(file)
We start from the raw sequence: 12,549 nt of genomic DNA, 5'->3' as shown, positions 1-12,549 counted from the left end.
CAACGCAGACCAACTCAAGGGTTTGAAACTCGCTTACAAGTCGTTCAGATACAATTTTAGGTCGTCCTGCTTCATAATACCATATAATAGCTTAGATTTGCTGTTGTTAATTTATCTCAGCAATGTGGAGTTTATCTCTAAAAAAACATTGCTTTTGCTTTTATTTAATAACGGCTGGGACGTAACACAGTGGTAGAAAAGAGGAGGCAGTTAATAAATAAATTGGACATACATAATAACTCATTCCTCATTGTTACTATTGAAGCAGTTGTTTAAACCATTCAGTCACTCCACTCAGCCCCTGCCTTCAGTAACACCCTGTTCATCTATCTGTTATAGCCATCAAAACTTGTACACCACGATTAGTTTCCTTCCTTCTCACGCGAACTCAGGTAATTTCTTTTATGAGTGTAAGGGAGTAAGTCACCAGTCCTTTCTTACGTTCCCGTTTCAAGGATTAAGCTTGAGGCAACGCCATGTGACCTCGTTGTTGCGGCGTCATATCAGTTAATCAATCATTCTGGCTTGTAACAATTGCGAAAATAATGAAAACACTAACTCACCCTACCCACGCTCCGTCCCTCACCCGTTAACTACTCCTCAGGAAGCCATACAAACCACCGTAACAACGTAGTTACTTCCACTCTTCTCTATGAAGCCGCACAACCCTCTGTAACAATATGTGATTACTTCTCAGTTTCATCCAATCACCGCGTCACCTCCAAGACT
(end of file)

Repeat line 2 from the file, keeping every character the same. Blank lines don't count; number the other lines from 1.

CAACGCAGACCAACTCAAGGGTTTGAAACTCGCTTACAAGTCGTTCAGATACAATTTTAGGTCGTCCTGCTTCATAATACCATATAATAGCTTAGATTTGCTGTTGTTAATTTATCTCAGCAATGTGGAGTTTATCTCTAAAAAAACATTGCTTTTGCTTTTATTTAATAACGGCTGGGACGTAACACAGTGGTAGAAAAGAGGAGGCAGTTAATAAATAAATTGGACATACATAATAACTCATTCCTCATTGTTACTATTGAAGCAGTTGTTTAAACCATTCAGTCACTCCACTCAGCCCCTGCCTTCAGTAACACCCTGTTCATCTATCTGTTATAGCCATCAAAACTTGTACACCACGATTAGTTTCCTTCCTTCTCACGCGAACTCAGGTAATTTCTTTTATGAGTGTAAGGGAGTAAGTCACCAGTCCTTTCTTACGTTCCCGTTTCAAGGATTAAGCTTGAGGCAACGCCATGTGACCTCGTTGTTGCGGCGTCATATCAGTTAATCAATCATTCTGGCTTGTAACAATTGCGAAAATAATGAAAACACTAACTCACCCTACCCACGCTCCGTCCCTCACCCGTTAACTACTCCTCAGGAAGCCATACAAACCACCGTAACAACGTAGTTACTTCCACTCTTCTCTATGAAGCCGCACAACCCTCTGTAACAATATGTGATTACTTCTCAGTTTCATCCAATCACCGCGTCACCTCCAAGACT